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Being sent to psychologist for fussy eating - anyone had experience of this?

(9 Posts)
marykat2004 Tue 04-Oct-11 23:38:49

DD, now age 7, has always been a fussy eater. For school nursery, reception and year 1 I insisted she have school dinners so that she would try new foods, eat with other children, etc, even when she cried for a pack lunch.

Near the end of year 1 I got called up on her not eating her lunch at school. Her teacher sent me to see this assistant at the school who said we needed to go to some mental health center.

Every time we have had any 'help' over the years, it has always made me feel an even bigger failure. I'm really scared about this psychologist. My father-in-law just passed away, and DH is out of town for the week. I'm feeling really low any way, but that assistant at school today told me I have to see this psychologist on Friday. I feel singled out as a 'problem family'.

DD has packed lunches now, by the way, and at least she is eating. She has a 50/50 white/brown bread jam sandwich, chicken pieces, smoothie, fruit bar, and yogurt. There is no variety but at least she is eating. At home she has broccoli or carrots, and chicken nuggets or pizza. She has shreddies in milk for breakfast.

When i was growing up all we ate were hotdogs and hamburgers and it didn't kill us. My siblings and I all eat fruit and veg now, really healthy diets, nuts, seeds, fish, etc. Should it really be such a big deal if a child doesn't want to eat cous-cous or curry or other adult-themed Jamie Oliver dinners?

cory Wed 05-Oct-11 08:34:00

Otoh seeing a psychologist is not something that should be seen as a failure and you should be careful not to project your own childhood feelings onto your dd's situation- just in case she ever does need to see one. (dd does and is fine with it- I am sure that is because I don't have any hang-ups about it)

Otoh it does sound a bit as if the school is using the psychologist as a bit of a disciplinary measure rather than because your dd is desperately in need of help. Which seems like a waste of resources to me.

Her diet doesn't actually sound that bad, and if her behaviour is bothering the school you could always switch back to packed lunches to make things easier for them.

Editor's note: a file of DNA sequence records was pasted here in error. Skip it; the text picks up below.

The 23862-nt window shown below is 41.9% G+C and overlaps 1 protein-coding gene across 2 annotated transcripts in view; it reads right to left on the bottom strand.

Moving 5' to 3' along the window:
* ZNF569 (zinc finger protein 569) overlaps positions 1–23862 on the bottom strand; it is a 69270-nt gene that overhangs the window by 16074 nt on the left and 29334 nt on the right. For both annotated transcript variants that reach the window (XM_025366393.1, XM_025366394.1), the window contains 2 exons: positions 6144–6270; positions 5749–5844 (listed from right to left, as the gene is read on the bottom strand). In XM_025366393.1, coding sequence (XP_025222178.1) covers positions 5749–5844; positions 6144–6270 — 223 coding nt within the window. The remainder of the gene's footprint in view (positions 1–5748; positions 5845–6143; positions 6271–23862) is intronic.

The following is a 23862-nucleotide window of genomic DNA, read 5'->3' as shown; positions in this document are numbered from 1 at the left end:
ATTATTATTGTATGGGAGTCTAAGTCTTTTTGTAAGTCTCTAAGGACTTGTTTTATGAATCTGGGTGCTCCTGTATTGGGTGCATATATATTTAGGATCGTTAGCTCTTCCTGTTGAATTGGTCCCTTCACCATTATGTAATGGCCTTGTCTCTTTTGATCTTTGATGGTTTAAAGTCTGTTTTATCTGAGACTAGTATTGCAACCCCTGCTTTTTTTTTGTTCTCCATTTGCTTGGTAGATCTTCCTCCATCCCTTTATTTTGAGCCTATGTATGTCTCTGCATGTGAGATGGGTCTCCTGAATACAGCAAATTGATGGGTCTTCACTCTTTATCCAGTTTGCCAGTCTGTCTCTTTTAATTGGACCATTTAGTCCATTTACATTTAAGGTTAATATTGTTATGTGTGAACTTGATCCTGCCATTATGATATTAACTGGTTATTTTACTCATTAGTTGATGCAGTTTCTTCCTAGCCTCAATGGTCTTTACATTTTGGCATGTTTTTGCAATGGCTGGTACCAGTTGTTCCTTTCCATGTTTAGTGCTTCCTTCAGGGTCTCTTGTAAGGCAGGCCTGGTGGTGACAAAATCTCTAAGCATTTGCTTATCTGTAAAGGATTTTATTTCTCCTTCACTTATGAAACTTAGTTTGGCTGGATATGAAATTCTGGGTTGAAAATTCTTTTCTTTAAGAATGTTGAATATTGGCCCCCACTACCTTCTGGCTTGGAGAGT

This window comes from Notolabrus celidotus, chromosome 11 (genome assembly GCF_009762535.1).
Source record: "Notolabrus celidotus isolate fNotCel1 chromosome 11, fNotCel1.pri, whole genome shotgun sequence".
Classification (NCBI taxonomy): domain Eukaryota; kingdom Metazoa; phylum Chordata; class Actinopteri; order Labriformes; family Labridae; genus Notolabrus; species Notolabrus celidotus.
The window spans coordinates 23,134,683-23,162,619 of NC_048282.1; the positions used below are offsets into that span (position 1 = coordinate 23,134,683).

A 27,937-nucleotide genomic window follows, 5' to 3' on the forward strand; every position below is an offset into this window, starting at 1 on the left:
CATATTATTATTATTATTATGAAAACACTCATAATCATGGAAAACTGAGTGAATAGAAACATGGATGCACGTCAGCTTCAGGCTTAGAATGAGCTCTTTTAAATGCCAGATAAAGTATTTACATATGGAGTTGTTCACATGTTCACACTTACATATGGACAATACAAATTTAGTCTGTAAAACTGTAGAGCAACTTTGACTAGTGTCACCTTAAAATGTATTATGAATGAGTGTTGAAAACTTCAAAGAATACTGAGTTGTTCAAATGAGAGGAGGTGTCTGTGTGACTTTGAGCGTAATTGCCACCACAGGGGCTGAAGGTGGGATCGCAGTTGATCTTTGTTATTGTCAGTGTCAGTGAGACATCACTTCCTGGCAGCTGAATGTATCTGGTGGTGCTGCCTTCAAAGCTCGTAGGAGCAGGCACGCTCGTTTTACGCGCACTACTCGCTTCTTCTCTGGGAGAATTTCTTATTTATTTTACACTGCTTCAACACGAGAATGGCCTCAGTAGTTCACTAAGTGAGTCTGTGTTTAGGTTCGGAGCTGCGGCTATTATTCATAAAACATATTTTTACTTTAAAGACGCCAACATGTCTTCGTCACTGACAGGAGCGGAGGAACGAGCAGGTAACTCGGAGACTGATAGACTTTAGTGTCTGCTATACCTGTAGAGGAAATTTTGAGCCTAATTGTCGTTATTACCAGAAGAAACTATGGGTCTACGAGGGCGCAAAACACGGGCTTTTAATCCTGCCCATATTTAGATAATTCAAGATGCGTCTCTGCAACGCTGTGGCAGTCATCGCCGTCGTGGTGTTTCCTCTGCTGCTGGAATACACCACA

Still, if the appointment has been made I would go along with it, be very calm, explain the real situation to the psychologist and make it clear that you think your dd's problems are manageable by you as a family.

I have got dd discharged from a psychologist before by simply managing to show that we were coping as a family.

marykat2004 Wed 05-Oct-11 09:23:06

Yes, I think they are short of 'problem' families at DD's school and might be making a big deal of nothing. I put down the highest ranking local school as first choice, thinking we might not get in because it's so small and popular, but we got in. Most the children have 2 parents working and nannies, and many go on to private school after infants. We are the only family in DD's class who live on a council estate.

There are other children from the estate in other classes. One of my neighbours, a single mum, has started to feel looked down by the other mums. Another story entirely I guess.

I also grew up in the 'poor' family in a rich school, but am still grateful for having a good education, although I have never fit in socially anywhere. And when I started to have problems, my mother flat out refused to see any psychologist, instead opting for detentions and other forms of discipline - but that was when I was 14! Not 7. Isn't 7 awfully young to be branded as having problems?

eaglewings Wed 05-Oct-11 09:27:13

Having seen families where they have not had help be controlled by a preteen's food issues, I'd accept the referal and see what good advice they can give you

It's a sign of strength asking for advice not faliure

AnnaFalactic Wed 05-Oct-11 09:27:45

Is that the entire limit of what she eats? Does she ever try 'new' foods?

Speaking as an adult who is a very "fussy eater", I would really urge you to go ahead with the psychologist. It is so so difficult having such a limited diet. I don't know about your DD obviously, but for me, it is more than being fussy, it's a phobia, I cannot physically try new things, as much as I have come to wish that I can.

Socially,, it is awkward - there is usually only one thing on an entire menu that I can eat if we go out, I get people who don't 'get' it and think I'm just being silly who keep going on at me to try new stuff as they think I'm just being silly or awkward or childish.

I have had to overcome many issues with food in order to feed my own child a proper diet (Luckily through my hard work, DD will eat pretty much anything, but I had to overcome certain phobias with food in order for her to be like that eg I cannot stand pasta, particularly the texture - before DD I would not go anywhere near it, now I have built myself up to the point where I can touch it briefly!)

It has such a big impact on my everyday life. Before I wasn't so bothered, but now I find myself looking at the food on other people plates in restaurants, able to appreciate that it looks nice, thinking I would like to eat it, but not physically being able to sad

I wish my parents had done something about it when I was younger. It may feel like it is manageable and not a big deal at this stage, but as I have said, if you leave it as it is, it is likely to have a great impact on her as an adult.